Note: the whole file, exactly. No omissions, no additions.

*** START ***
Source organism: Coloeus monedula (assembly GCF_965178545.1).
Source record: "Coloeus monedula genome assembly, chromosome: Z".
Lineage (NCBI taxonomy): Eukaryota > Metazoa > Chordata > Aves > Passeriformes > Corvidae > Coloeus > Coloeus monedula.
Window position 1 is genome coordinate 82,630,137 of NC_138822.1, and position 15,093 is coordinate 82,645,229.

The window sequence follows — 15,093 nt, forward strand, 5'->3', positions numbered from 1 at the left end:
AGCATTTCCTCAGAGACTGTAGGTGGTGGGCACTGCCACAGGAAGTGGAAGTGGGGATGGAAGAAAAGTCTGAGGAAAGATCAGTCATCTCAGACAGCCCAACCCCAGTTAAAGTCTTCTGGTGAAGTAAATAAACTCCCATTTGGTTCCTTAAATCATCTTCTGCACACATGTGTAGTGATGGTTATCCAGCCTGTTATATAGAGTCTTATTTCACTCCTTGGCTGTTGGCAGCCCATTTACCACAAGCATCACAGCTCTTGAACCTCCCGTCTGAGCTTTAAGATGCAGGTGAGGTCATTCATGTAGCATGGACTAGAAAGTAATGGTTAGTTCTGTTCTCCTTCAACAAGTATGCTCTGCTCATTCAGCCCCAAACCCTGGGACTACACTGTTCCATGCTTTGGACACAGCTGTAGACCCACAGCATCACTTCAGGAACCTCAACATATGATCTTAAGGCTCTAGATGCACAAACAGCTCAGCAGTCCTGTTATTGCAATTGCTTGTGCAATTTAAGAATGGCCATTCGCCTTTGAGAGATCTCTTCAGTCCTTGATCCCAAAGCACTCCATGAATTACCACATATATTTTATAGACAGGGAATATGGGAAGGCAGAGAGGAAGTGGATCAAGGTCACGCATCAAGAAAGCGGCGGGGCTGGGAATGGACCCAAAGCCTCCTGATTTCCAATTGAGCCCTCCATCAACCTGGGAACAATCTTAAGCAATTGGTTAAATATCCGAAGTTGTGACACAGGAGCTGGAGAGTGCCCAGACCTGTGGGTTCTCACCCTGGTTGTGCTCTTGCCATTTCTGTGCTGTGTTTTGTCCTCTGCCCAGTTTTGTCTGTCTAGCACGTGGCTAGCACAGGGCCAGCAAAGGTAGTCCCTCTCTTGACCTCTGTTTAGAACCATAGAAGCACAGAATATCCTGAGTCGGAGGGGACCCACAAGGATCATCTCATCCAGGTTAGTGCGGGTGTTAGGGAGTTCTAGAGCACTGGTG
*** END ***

Source organism: Coloeus monedula (assembly GCF_965178545.1).
Source record: "Coloeus monedula genome assembly, chromosome: Z".
Lineage (NCBI taxonomy): Eukaryota > Metazoa > Chordata > Aves > Passeriformes > Corvidae > Coloeus > Coloeus monedula.
Window position 1 is genome coordinate 82,630,137 of NC_138822.1, and position 15,093 is coordinate 82,645,229.

The window sequence follows — 15,093 nt, forward strand, 5'->3', positions numbered from 1 at the left end:
AGCATTTCCTCAGAGACTGTAGGTGGTGGGCACTGCCACAGGAAGTGGAAGTGGGGATGGAAGAAAAGTCTGAGGAAAGATCAGTCATCTCAGACAGCCCAACCCCAGTTAAAGTCTTCTGGTGAAGTAAATAAACTCCCATTTGGTTCCTTAAATCATCTTCTGCACACATGTGTAGTGATGGTTATCCAGCCTGTTATATAGAGTCTTATTTCACTCCTTGGCTGTTGGCAGCCCATTTACCACAAGCATCACAGCTCTTGAACCTCCCGTCTGAGCTTTAAGATGCAGGTGAGGTCATTCATGTAGCATGGACTAGAAAGTAATGGTTAGTTCTGTTCTCCTTCAACAAGTATGCTCTGCTCATTCAGCCCCAAACCCTGGGACTACACTGTTCCATGCTTTGGACACAGCTGTAGACCCACAGCATCACTTCAGGAACCTCAACATATGATCTTAAGGCTCTAGATGCACAAACAGCTCAGCAGTCCTGTTATTGCAATTGCTTGTGCAATTTAAGAATGGCCATTCGCCTTTGAGAGATCTCTTCAGTCCTTGATCCCAAAGCACTCCATGAATTACCACATATATTTTATAGACAGGGAATATGGGAAGGCAGAGAGGAAGTGGATCAAGGTCACGCATCAAGAAAGCGGCGGGGCTGGGAATGGACCCAAAGCCTCCTGATTTCCAATTGAGCCCTCCATCAACCTGGGAACAATCTTAAGCAATTGGTTAAATATCCGAAGTTGTGACACAGGAGCTGGAGAGTGCCCAGACCTGTGGGTTCTCACCCTGGTTGTGCTCTTGCCATTTCTGTGCTGTGTTTTGTCCTCTGCCCAGTTTTGTCTGTCTAGCACGTGGCTAGCACAGGGCCAGCAAAGGTAGTCCCTCTCTTGACCTCTGTTTAGAACCATAGAAGCACAGAATATCCTGAGTCGGAGGGGACCCACAAGGATCATCTCATCCAGGTTAGTGCGGGTGTTAGGGAGTTCTAGAGCACTGGTG